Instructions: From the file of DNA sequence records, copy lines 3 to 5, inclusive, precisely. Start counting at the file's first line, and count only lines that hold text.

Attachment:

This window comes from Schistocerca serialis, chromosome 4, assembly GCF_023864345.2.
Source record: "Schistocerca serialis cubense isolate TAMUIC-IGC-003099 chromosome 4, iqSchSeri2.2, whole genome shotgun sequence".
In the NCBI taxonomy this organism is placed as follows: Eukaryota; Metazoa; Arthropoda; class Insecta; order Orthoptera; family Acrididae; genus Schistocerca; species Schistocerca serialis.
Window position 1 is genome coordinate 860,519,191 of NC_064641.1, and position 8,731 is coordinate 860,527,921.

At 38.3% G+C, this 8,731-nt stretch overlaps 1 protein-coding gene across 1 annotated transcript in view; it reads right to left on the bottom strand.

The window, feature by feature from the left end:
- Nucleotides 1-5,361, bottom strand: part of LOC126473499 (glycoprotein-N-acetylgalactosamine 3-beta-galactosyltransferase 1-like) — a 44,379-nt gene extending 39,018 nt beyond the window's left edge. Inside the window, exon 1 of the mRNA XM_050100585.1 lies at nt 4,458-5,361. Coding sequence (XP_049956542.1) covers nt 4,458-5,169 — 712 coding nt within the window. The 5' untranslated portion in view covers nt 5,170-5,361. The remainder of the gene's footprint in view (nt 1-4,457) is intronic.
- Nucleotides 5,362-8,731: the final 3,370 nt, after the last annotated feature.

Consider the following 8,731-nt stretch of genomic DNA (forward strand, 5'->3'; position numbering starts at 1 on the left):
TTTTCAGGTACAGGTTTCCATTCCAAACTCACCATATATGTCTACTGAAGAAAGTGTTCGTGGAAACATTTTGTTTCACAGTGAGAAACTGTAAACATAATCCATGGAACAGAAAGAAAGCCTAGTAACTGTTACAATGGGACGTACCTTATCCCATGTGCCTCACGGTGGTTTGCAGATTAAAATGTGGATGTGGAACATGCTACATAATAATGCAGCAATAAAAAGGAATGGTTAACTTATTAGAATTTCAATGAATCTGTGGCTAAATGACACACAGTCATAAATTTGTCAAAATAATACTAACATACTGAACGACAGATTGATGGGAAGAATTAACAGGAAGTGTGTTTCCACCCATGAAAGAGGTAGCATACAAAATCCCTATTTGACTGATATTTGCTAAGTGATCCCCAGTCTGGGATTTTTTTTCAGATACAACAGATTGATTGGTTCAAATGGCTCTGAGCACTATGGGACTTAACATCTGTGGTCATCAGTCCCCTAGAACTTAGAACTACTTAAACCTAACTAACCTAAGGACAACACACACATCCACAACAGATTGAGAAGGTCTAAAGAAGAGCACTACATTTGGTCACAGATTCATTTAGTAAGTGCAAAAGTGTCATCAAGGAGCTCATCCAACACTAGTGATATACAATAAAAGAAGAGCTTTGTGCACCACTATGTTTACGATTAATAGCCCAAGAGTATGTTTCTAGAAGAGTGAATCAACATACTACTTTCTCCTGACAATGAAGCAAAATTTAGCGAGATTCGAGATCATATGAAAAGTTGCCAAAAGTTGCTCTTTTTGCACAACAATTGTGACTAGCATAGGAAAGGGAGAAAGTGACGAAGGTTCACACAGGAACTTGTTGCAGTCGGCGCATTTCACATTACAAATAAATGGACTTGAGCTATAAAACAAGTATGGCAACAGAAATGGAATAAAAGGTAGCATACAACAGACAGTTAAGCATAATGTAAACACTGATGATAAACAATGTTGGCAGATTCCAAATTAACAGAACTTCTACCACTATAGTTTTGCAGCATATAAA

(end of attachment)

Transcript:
In the NCBI taxonomy this organism is placed as follows: Eukaryota; Metazoa; Arthropoda; class Insecta; order Orthoptera; family Acrididae; genus Schistocerca; species Schistocerca serialis.
Window position 1 is genome coordinate 860,519,191 of NC_064641.1, and position 8,731 is coordinate 860,527,921.

At 38.3% G+C, this 8,731-nt stretch overlaps 1 protein-coding gene across 1 annotated transcript in view; it reads right to left on the bottom strand.